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Trend Alert: The Original Womb Chair inspired by Midcentury Modernism is back

Eero Saarinen’s 1948 Womb Chair Brought Midcentury Modernism to the American Mainstream

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By Architectural Digest US | July 10, 2023 | Trends

It was Florence Knoll’s request for “a chair like a basket full of pillows” that spawned Eero Saarinen’s 1948 Womb, the now famous sculptural seat that cradles its sitter in a gentle cocoon. But you might call MoMA’s 1941 Organic Design in Home Furnishings competition the moment of conception. It was here that Saarinen and Charles Eames, colleagues at Cranbrook Academy of Art, submitted a suite of furniture that included curving chairs, molded from plywood. Expensive and hard to make, the designs, which won the competition, never made it into production.

Cosying up this winter in the comfort of a womb chair inspired by Midcentury Modernism, Image: Knoll

But a few years later, when Knoll, cofounder of the eponymous American furniture manufacturer, desired a spacious seat that did not dictate a single position, she and Saarinen revisited the concept. Molded plywood wasn’t strong enough to support the roomy scale they envisioned, but they found their solution in fiberglass, working with a shipbuilder to sculpt an organic shell with indented armrests that was covered in foam, sheathed in fabric, filled with cushions, and set on a metal frame. Initially called the Series 70, the chair took on a new moniker when Saarinen wrote in 1949 that “a great number of people have never really felt comfortable and secure since they left the womb.”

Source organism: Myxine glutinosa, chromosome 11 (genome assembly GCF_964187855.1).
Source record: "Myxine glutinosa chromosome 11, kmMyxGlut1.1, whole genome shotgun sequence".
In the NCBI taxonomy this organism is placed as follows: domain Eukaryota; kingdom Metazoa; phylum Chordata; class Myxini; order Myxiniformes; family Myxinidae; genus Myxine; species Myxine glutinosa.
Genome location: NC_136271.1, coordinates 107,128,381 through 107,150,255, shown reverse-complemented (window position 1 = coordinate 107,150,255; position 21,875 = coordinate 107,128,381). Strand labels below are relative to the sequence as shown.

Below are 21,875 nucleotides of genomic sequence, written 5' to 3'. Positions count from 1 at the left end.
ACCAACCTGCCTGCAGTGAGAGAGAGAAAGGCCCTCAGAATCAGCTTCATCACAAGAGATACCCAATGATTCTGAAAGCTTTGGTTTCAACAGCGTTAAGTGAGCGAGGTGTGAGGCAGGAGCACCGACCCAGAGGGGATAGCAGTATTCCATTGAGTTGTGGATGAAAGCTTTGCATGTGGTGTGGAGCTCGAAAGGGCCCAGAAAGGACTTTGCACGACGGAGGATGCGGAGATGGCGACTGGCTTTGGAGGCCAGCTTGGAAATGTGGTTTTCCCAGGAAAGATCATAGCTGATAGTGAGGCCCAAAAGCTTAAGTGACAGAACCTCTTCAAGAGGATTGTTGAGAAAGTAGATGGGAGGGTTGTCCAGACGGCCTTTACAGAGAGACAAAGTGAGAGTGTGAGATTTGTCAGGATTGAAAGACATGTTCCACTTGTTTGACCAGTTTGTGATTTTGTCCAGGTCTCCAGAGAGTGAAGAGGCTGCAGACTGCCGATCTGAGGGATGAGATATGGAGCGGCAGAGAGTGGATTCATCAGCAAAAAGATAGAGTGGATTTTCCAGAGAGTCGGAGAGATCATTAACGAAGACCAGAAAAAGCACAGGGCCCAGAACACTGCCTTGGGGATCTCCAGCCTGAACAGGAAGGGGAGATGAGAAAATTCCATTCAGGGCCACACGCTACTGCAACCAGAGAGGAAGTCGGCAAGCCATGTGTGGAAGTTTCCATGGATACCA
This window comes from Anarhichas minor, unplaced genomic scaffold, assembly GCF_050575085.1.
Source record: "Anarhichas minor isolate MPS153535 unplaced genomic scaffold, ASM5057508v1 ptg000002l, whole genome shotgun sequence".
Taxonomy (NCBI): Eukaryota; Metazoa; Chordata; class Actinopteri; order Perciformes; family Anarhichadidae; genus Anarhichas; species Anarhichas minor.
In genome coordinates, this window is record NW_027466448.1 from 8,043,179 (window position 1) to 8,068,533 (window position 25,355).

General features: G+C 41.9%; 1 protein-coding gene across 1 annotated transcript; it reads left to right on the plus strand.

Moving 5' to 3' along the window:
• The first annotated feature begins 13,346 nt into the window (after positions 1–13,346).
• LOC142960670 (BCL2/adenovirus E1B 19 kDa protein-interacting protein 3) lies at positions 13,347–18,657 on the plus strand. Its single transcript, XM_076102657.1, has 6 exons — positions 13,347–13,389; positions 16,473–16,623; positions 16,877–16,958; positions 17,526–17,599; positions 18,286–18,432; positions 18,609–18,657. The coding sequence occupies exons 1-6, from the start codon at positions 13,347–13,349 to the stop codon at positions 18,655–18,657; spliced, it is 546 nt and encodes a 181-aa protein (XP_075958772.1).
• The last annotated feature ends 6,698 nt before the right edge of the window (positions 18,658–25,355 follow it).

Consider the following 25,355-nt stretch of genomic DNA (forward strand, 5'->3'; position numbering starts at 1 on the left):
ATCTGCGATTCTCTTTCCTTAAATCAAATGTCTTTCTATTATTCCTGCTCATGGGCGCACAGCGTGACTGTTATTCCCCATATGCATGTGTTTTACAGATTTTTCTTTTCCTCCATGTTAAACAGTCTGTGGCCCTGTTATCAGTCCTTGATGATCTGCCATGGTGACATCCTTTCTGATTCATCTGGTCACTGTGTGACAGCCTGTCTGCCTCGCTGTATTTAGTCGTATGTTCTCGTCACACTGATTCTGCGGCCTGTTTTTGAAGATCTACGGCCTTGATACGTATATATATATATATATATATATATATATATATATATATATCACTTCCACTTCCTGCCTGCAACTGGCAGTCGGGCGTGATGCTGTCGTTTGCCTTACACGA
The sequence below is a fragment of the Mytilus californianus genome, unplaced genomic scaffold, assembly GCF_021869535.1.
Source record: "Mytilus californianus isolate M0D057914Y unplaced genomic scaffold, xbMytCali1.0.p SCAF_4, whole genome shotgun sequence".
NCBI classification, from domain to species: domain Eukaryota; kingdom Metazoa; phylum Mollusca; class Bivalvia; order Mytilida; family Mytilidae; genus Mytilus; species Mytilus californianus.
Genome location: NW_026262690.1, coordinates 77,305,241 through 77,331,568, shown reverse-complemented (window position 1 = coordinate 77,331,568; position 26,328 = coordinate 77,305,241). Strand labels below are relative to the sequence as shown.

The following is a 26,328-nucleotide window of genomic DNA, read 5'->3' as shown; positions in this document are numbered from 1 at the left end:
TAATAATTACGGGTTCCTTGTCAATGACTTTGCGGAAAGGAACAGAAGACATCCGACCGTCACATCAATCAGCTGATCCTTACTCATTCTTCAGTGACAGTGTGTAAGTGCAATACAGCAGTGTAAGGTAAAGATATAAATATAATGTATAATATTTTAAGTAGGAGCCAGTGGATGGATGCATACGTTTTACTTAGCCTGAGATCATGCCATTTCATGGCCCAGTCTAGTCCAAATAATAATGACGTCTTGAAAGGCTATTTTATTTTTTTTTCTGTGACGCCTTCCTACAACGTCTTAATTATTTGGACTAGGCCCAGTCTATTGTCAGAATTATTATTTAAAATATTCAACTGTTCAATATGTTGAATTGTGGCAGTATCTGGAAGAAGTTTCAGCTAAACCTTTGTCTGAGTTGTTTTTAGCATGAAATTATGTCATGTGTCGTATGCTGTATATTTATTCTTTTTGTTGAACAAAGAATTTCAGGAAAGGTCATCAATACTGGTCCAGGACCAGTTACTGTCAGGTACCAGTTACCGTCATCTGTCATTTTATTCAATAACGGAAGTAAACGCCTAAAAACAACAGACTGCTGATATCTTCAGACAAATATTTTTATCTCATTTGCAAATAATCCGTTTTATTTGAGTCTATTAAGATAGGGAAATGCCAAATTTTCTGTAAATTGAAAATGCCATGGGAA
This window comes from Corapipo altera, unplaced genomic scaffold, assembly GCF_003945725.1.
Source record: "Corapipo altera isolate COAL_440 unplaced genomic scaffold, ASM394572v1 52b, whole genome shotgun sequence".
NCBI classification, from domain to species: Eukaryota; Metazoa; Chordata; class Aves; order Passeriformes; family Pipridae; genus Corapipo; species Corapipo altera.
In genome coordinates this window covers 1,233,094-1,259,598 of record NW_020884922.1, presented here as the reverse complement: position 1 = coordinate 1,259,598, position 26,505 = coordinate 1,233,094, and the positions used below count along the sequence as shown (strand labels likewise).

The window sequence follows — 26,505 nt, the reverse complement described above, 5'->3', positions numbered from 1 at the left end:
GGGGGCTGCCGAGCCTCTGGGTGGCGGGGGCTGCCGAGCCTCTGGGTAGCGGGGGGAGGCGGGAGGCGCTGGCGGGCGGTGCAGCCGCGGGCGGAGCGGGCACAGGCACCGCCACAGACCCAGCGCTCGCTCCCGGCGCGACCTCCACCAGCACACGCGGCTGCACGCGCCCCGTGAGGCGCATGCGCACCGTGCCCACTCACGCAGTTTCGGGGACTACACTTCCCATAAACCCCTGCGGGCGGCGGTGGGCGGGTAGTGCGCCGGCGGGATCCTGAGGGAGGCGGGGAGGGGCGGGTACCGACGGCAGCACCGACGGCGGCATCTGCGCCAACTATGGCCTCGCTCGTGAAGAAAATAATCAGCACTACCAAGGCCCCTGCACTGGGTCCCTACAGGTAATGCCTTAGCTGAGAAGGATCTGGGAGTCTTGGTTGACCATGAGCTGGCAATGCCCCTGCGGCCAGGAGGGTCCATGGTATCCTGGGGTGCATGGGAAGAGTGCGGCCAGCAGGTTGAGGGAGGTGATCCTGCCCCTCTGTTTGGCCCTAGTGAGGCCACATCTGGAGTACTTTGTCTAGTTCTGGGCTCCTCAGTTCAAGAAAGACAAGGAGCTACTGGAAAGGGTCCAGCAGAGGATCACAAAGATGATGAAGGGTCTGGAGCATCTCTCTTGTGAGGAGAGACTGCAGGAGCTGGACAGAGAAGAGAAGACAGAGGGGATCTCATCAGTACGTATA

Beautiful Barbie inspired living area with the latest trending womb chair inspired by Midcentury Modernism, Image: Design Within Reach

The piece, which Saarinen saw as a modern substitute for the overstuffed lounge, swiftly infiltrated homes, media, and public spaces. “It really shifted what was perceived as beautiful and comfortable,” explains Amy Auscherman, MillerKnoll director of archives and brand heritage. “It looked like nothing else at the time, and that really cemented it in the visual culture.” It was one of the first furnishings Charles and Ray Eames placed in their Pacific Palisades home in the early 1950s. In 1956, Santa lounged on one in a Coca-Cola ad. In ’59 it starred in a Norman Rockwell cover of The Saturday Evening Post.

A minimalist setting with the latest decor comfort of a womb chair inspired by Midcentury Modernism, Image: Design Within Reach

On its 75th anniversary, the chair, available from $4,872 at Knoll, is as popular as ever, appearing in the upstate New York home of stylist Kate Young and the Brooklyn town house of actors Maggie Gyllenhaal and Peter Sarsgaard. Artists, in particular, gravitate toward its svelte silhouette—Jorge Pardo has one at his Mérida escape; Chloe Wise and her cats can be found enwombed at her Manhattan pad. “It’s a chair for reading or texting or drinking coffee or all of the above at once,” she says. “I haven’t painted it yet, but I certainly might.”

Original article appeared on Architectural Digest

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